21 January 2009

Six of Ten Favor RH Bill

Photo courtesy of jimmy domingo
There is one good news for many Filipinos at the start of 2009. According to a survey by Pulse Asia, six of 10 Filipinos favor a proposed bill on reproductive health pending at the House of Representatives. This despite the Church's all-out campaign against it.

Pulse Asia said the survey also showed eight of 10 Filipinos believe government should not only educate couples on family planning but also provide them with services and materials.

It further revealed that a considerable majority of Filipinos (63 percent), whether aware or unaware of the reproductive health bill, expresses support for the proposed legislation while only 8 percent are not in favor and 29 percent are ambivalent on the matter.

Awareness of the bill ranges from 60 to 89 percent across geographical areas and socioeconomic groups, with the highest awareness level recorded in the socioeconomic Class ABC and in Metro Manila.

Support for the passage of the bill ranged from 56 percent in the Visayas to 79 percent in Class ABC. Only eight percent are not in favor while 29 percent are ambivalent of the RH bill.

Ambivalence is more notable in the Visayas, Mindanao, and Class E groups (32 to 35 percent) compared to Class ABC and Metro Manila (13 to 21 percent).

Among the eight percent that do not support the passage of the RH bill, 47 percent agree that there is a need to promote information and access to natural and modern family planning methods.

Sixty-nine percent, meanwhile, recognizes the rights of women and couples to choose their family planning method.

About 36 percent agree and 35 percent disagree with the inclusion of sex education in the school curricula, and 44 percent believe that government funds should be used to support modern family planning methods.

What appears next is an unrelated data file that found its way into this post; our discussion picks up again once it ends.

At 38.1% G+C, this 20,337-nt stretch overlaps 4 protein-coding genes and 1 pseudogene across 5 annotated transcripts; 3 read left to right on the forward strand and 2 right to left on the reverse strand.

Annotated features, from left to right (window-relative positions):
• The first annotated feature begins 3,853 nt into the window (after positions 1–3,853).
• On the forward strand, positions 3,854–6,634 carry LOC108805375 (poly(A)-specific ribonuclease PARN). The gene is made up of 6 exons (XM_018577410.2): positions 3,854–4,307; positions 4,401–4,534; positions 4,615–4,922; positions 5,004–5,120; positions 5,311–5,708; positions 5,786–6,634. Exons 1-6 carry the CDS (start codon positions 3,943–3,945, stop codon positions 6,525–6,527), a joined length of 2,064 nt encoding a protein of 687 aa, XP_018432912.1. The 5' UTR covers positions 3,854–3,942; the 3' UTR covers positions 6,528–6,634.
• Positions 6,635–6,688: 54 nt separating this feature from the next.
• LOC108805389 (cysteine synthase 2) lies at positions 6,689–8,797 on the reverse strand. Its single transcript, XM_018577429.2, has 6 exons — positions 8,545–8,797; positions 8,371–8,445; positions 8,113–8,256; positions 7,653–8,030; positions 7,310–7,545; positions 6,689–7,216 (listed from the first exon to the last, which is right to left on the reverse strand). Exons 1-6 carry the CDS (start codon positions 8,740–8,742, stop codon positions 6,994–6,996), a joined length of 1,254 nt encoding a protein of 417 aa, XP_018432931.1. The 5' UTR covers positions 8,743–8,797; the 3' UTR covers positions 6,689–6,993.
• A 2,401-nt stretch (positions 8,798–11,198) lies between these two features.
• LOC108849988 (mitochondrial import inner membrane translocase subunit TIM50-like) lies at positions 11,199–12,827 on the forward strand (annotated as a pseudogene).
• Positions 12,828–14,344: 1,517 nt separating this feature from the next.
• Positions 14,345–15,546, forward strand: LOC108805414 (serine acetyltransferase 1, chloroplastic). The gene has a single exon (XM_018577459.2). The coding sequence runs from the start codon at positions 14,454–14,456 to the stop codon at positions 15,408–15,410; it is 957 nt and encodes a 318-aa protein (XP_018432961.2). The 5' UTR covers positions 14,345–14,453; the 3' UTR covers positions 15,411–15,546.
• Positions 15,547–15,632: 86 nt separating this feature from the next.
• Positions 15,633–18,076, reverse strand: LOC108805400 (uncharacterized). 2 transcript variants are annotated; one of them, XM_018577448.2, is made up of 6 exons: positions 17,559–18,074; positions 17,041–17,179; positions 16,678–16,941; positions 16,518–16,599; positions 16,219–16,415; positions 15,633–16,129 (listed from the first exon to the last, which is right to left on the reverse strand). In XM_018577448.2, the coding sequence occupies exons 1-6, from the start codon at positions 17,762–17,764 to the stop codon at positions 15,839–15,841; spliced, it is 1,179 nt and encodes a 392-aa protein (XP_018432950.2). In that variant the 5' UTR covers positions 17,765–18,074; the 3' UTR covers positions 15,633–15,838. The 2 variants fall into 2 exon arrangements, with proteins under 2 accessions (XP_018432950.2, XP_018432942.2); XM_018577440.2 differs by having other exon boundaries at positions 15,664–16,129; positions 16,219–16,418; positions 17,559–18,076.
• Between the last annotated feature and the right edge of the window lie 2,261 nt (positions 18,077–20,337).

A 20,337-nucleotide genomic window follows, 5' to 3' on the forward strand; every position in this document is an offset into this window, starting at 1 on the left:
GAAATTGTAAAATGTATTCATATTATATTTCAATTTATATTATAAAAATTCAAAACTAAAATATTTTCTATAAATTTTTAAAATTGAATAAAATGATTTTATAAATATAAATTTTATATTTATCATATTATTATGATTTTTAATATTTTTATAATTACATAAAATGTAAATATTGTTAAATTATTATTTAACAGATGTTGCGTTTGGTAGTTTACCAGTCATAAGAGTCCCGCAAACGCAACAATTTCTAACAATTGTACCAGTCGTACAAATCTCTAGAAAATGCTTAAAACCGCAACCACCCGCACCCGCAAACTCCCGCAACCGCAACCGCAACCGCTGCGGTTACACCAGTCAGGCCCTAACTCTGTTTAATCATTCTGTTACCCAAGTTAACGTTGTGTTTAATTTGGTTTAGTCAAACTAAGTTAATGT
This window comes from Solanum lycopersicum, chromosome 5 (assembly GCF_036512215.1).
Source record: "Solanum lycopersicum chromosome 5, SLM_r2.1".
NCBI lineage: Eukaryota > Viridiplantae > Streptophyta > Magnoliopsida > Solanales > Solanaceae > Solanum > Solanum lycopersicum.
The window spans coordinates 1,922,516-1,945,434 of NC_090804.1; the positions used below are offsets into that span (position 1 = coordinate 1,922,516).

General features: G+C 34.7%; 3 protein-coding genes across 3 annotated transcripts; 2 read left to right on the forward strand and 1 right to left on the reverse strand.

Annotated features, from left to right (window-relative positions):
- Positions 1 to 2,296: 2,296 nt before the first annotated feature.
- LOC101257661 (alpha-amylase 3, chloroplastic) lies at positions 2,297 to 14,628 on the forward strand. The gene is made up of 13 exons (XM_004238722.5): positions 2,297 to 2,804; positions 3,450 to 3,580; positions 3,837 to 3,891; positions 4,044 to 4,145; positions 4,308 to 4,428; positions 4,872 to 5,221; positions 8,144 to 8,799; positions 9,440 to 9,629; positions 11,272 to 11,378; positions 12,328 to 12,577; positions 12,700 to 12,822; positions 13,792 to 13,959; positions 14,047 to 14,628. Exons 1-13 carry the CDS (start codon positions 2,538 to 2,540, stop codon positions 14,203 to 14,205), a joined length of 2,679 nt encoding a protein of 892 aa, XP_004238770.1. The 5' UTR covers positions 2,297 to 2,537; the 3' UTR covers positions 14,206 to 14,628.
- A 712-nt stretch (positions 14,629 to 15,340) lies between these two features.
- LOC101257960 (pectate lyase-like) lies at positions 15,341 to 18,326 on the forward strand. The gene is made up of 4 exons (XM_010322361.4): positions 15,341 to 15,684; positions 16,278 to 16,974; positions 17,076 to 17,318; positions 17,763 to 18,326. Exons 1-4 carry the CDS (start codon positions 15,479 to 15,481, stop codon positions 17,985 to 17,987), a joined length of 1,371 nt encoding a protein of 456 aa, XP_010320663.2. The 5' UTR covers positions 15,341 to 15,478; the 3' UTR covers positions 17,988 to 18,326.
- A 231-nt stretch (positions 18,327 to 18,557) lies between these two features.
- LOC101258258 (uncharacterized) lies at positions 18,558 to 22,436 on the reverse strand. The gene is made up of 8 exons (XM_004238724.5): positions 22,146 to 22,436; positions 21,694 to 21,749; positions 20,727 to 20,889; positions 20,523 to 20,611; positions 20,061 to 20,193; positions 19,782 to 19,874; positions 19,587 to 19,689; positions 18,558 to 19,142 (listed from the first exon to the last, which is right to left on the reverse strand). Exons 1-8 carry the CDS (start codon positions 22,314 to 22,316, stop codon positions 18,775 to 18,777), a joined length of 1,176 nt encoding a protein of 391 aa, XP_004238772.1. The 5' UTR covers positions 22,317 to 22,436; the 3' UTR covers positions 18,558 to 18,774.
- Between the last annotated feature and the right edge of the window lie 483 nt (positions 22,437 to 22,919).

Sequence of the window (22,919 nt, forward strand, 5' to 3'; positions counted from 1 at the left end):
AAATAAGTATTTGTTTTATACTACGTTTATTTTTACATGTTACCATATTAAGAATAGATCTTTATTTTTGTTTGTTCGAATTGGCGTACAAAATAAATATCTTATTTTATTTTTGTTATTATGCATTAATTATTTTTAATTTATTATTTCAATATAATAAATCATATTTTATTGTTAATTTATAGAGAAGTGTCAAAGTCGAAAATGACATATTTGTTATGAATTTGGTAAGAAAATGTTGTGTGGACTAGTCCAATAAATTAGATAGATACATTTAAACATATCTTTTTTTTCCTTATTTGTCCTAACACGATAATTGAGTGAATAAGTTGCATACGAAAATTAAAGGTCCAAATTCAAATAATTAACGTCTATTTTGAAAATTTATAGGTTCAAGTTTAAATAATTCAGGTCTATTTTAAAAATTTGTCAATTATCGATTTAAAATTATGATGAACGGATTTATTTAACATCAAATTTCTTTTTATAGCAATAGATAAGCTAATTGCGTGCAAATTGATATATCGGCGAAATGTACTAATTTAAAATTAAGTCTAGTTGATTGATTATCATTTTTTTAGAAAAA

Public disagreement (35 percent) was seen regarding the proposal to include sex education in the school curricula.

About 93 percent of Filipinos believe it is important to have the ability to plan the family for the welfare of its members while 90 percent said it is also important for the country.

Around 82 percent, on the other hand, think that government should educate couples regarding modern family planning methods and provide them with services and materials.

Four in 10 Filipinos or 44 percent said government should pass a law specifying the number of children that couples may have. However, 36 percent disagreed.

Close to five in 10 Filipinos (49 percent) said couples should follow that their religion dictates about family planning.

However, 44 percent are ambivalent about the influence of their religion on their vote for a candidate advocating modern family planning methods.

The survey was based on a multistage probability sample of 1,200 representative adults 18 years old and above, and has a +/- 3 percent error margin at the 95 percent confidence level.

Subnational estimates for each of the geographic areas covered in the survey (Metro Manila, the rest of Luzon, Visayas and Mindanao) have a +/- 6 percent error margin, also at 95 percent confidence level.

Face-to-face field interviews for this project were conducted from 14 to 17 October 2008.